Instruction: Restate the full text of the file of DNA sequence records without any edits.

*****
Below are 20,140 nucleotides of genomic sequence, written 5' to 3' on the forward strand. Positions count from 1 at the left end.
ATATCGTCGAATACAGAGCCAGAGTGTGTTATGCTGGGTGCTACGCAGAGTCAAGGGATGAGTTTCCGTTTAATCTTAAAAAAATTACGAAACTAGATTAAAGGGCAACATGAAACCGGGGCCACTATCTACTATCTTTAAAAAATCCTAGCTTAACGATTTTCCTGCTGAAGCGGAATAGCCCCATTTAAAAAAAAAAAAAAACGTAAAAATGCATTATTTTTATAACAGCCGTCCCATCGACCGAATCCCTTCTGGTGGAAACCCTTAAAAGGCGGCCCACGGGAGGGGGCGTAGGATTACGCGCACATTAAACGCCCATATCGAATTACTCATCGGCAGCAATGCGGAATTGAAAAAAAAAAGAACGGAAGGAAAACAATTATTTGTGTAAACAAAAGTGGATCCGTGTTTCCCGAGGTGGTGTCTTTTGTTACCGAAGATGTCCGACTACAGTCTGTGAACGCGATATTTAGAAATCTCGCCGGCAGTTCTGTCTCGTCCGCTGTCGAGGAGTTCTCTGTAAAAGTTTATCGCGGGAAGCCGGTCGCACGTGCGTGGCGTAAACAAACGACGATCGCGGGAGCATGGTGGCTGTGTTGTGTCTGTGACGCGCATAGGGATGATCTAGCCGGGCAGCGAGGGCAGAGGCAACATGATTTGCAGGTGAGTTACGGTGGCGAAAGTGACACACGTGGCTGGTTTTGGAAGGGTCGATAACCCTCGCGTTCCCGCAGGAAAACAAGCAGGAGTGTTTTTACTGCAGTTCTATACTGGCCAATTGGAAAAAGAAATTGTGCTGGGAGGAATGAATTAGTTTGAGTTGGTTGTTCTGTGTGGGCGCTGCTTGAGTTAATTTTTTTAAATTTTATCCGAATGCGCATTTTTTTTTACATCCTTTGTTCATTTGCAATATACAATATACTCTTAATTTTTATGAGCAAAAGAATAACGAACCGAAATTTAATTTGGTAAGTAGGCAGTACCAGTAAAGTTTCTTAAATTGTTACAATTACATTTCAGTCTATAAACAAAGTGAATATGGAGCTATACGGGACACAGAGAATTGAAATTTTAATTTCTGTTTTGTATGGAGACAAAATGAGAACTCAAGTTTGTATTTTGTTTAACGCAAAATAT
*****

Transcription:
Below are 20,140 nucleotides of genomic sequence, written 5' to 3' on the forward strand. Positions count from 1 at the left end.
ATATCGTCGAATACAGAGCCAGAGTGTGTTATGCTGGGTGCTACGCAGAGTCAAGGGATGAGTTTCCGTTTAATCTTAAAAAAATTACGAAACTAGATTAAAGGGCAACATGAAACCGGGGCCACTATCTACTATCTTTAAAAAATCCTAGCTTAACGATTTTCCTGCTGAAGCGGAATAGCCCCATTTAAAAAAAAAAAAAAACGTAAAAATGCATTATTTTTATAACAGCCGTCCCATCGACCGAATCCCTTCTGGTGGAAACCCTTAAAAGGCGGCCCACGGGAGGGGGCGTAGGATTACGCGCACATTAAACGCCCATATCGAATTACTCATCGGCAGCAATGCGGAATTGAAAAAAAAAAGAACGGAAGGAAAACAATTATTTGTGTAAACAAAAGTGGATCCGTGTTTCCCGAGGTGGTGTCTTTTGTTACCGAAGATGTCCGACTACAGTCTGTGAACGCGATATTTAGAAATCTCGCCGGCAGTTCTGTCTCGTCCGCTGTCGAGGAGTTCTCTGTAAAAGTTTATCGCGGGAAGCCGGTCGCACGTGCGTGGCGTAAACAAACGACGATCGCGGGAGCATGGTGGCTGTGTTGTGTCTGTGACGCGCATAGGGATGATCTAGCCGGGCAGCGAGGGCAGAGGCAACATGATTTGCAGGTGAGTTACGGTGGCGAAAGTGACACACGTGGCTGGTTTTGGAAGGGTCGATAACCCTCGCGTTCCCGCAGGAAAACAAGCAGGAGTGTTTTTACTGCAGTTCTATACTGGCCAATTGGAAAAAGAAATTGTGCTGGGAGGAATGAATTAGTTTGAGTTGGTTGTTCTGTGTGGGCGCTGCTTGAGTTAATTTTTTTAAATTTTATCCGAATGCGCATTTTTTTTTACATCCTTTGTTCATTTGCAATATACAATATACTCTTAATTTTTATGAGCAAAAGAATAACGAACCGAAATTTAATTTGGTAAGTAGGCAGTACCAGTAAAGTTTCTTAAATTGTTACAATTACATTTCAGTCTATAAACAAAGTGAATATGGAGCTATACGGGACACAGAGAATTGAAATTTTAATTTCTGTTTTGTATGGAGACAAAATGAGAACTCAAGTTTGTATTTTGTTTAACGCAAAATAT